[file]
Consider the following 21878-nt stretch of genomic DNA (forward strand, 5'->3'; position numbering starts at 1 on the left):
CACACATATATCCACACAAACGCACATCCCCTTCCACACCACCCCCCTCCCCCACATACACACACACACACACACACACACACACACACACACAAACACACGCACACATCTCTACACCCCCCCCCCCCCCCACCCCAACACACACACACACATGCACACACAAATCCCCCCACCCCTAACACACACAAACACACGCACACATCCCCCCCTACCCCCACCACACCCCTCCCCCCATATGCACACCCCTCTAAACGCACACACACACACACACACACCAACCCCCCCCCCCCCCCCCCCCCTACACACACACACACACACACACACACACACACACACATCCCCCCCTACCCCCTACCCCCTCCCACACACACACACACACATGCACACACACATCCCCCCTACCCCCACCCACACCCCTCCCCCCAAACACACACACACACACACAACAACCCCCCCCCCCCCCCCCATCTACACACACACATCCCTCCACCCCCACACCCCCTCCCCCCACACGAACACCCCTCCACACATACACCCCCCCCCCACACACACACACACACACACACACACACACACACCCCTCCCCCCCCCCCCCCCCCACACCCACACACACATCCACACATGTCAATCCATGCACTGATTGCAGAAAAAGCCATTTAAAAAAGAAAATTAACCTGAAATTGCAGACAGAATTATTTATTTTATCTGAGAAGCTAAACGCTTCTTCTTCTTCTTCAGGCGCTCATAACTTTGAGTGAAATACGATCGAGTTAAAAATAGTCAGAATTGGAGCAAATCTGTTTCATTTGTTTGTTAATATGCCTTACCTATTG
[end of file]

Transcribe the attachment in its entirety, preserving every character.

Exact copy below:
Consider the following 21878-nt stretch of genomic DNA (forward strand, 5'->3'; position numbering starts at 1 on the left):
CACACATATATCCACACAAACGCACATCCCCTTCCACACCACCCCCCTCCCCCACATACACACACACACACACACACACACACACACACACACAAACACACGCACACATCTCTACACCCCCCCCCCCCCCCACCCCAACACACACACACACATGCACACACAAATCCCCCCACCCCTAACACACACAAACACACGCACACATCCCCCCCTACCCCCACCACACCCCTCCCCCCATATGCACACCCCTCTAAACGCACACACACACACACACACACCAACCCCCCCCCCCCCCCCCCCCCTACACACACACACACACACACACACACACACACACACATCCCCCCCTACCCCCTACCCCCTCCCACACACACACACACACATGCACACACACATCCCCCCTACCCCCACCCACACCCCTCCCCCCAAACACACACACACACACACAACAACCCCCCCCCCCCCCCCCATCTACACACACACATCCCTCCACCCCCACACCCCCTCCCCCCACACGAACACCCCTCCACACATACACCCCCCCCCCACACACACACACACACACACACACACACACACACCCCTCCCCCCCCCCCCCCCCCACACCCACACACACATCCACACATGTCAATCCATGCACTGATTGCAGAAAAAGCCATTTAAAAAAGAAAATTAACCTGAAATTGCAGACAGAATTATTTATTTTATCTGAGAAGCTAAACGCTTCTTCTTCTTCTTCAGGCGCTCATAACTTTGAGTGAAATACGATCGAGTTAAAAATAGTCAGAATTGGAGCAAATCTGTTTCATTTGTTTGTTAATATGCCTTACCTATTG